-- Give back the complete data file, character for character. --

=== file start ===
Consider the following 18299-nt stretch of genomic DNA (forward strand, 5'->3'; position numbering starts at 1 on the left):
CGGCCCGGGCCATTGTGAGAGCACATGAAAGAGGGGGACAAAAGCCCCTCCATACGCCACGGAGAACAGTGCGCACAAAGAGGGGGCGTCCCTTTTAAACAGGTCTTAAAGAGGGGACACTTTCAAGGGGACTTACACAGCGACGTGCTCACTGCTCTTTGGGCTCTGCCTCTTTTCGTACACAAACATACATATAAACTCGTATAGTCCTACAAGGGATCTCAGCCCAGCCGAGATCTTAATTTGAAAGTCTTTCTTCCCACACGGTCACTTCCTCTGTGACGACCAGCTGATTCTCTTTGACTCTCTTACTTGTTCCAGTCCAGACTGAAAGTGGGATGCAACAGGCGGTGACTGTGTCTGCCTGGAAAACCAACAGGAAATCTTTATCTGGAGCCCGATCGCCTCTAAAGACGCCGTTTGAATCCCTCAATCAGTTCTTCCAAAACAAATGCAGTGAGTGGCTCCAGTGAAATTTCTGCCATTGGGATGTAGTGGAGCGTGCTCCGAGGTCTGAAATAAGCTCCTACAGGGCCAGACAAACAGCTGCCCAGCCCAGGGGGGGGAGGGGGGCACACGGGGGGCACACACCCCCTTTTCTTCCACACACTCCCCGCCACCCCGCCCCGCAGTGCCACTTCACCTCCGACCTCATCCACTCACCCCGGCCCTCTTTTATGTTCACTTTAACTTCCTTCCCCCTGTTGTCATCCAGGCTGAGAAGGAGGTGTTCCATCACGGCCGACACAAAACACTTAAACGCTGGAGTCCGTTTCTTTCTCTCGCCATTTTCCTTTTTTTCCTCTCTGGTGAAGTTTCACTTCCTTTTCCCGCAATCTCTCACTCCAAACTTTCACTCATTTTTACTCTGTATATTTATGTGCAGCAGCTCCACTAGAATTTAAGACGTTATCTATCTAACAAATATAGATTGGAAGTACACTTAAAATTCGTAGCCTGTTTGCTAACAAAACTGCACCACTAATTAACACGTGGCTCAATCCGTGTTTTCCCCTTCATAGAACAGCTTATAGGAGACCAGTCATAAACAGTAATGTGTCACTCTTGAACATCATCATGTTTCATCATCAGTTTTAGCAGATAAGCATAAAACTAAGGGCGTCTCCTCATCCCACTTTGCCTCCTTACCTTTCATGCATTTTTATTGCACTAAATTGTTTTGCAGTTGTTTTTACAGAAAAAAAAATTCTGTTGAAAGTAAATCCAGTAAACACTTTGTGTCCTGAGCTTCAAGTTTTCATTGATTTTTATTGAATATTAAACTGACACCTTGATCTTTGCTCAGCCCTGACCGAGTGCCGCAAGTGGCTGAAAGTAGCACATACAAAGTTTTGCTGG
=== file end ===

Consider the following 18299-nt stretch of genomic DNA (forward strand, 5'->3'; position numbering starts at 1 on the left):
CGGCCCGGGCCATTGTGAGAGCACATGAAAGAGGGGGACAAAAGCCCCTCCATACGCCACGGAGAACAGTGCGCACAAAGAGGGGGCGTCCCTTTTAAACAGGTCTTAAAGAGGGGACACTTTCAAGGGGACTTACACAGCGACGTGCTCACTGCTCTTTGGGCTCTGCCTCTTTTCGTACACAAACATACATATAAACTCGTATAGTCCTACAAGGGATCTCAGCCCAGCCGAGATCTTAATTTGAAAGTCTTTCTTCCCACACGGTCACTTCCTCTGTGACGACCAGCTGATTCTCTTTGACTCTCTTACTTGTTCCAGTCCAGACTGAAAGTGGGATGCAACAGGCGGTGACTGTGTCTGCCTGGAAAACCAACAGGAAATCTTTATCTGGAGCCCGATCGCCTCTAAAGACGCCGTTTGAATCCCTCAATCAGTTCTTCCAAAACAAATGCAGTGAGTGGCTCCAGTGAAATTTCTGCCATTGGGATGTAGTGGAGCGTGCTCCGAGGTCTGAAATAAGCTCCTACAGGGCCAGACAAACAGCTGCCCAGCCCAGGGGGGGGAGGGGGGCACACGGGGGGCACACACCCCCTTTTCTTCCACACACTCCCCGCCACCCCGCCCCGCAGTGCCACTTCACCTCCGACCTCATCCACTCACCCCGGCCCTCTTTTATGTTCACTTTAACTTCCTTCCCCCTGTTGTCATCCAGGCTGAGAAGGAGGTGTTCCATCACGGCCGACACAAAACACTTAAACGCTGGAGTCCGTTTCTTTCTCTCGCCATTTTCCTTTTTTTCCTCTCTGGTGAAGTTTCACTTCCTTTTCCCGCAATCTCTCACTCCAAACTTTCACTCATTTTTACTCTGTATATTTATGTGCAGCAGCTCCACTAGAATTTAAGACGTTATCTATCTAACAAATATAGATTGGAAGTACACTTAAAATTCGTAGCCTGTTTGCTAACAAAACTGCACCACTAATTAACACGTGGCTCAATCCGTGTTTTCCCCTTCATAGAACAGCTTATAGGAGACCAGTCATAAACAGTAATGTGTCACTCTTGAACATCATCATGTTTCATCATCAGTTTTAGCAGATAAGCATAAAACTAAGGGCGTCTCCTCATCCCACTTTGCCTCCTTACCTTTCATGCATTTTTATTGCACTAAATTGTTTTGCAGTTGTTTTTACAGAAAAAAAAATTCTGTTGAAAGTAAATCCAGTAAACACTTTGTGTCCTGAGCTTCAAGTTTTCATTGATTTTTATTGAATATTAAACTGACACCTTGATCTTTGCTCAGCCCTGACCGAGTGCCGCAAGTGGCTGAAAGTAGCACATACAAAGTTTTGCTGG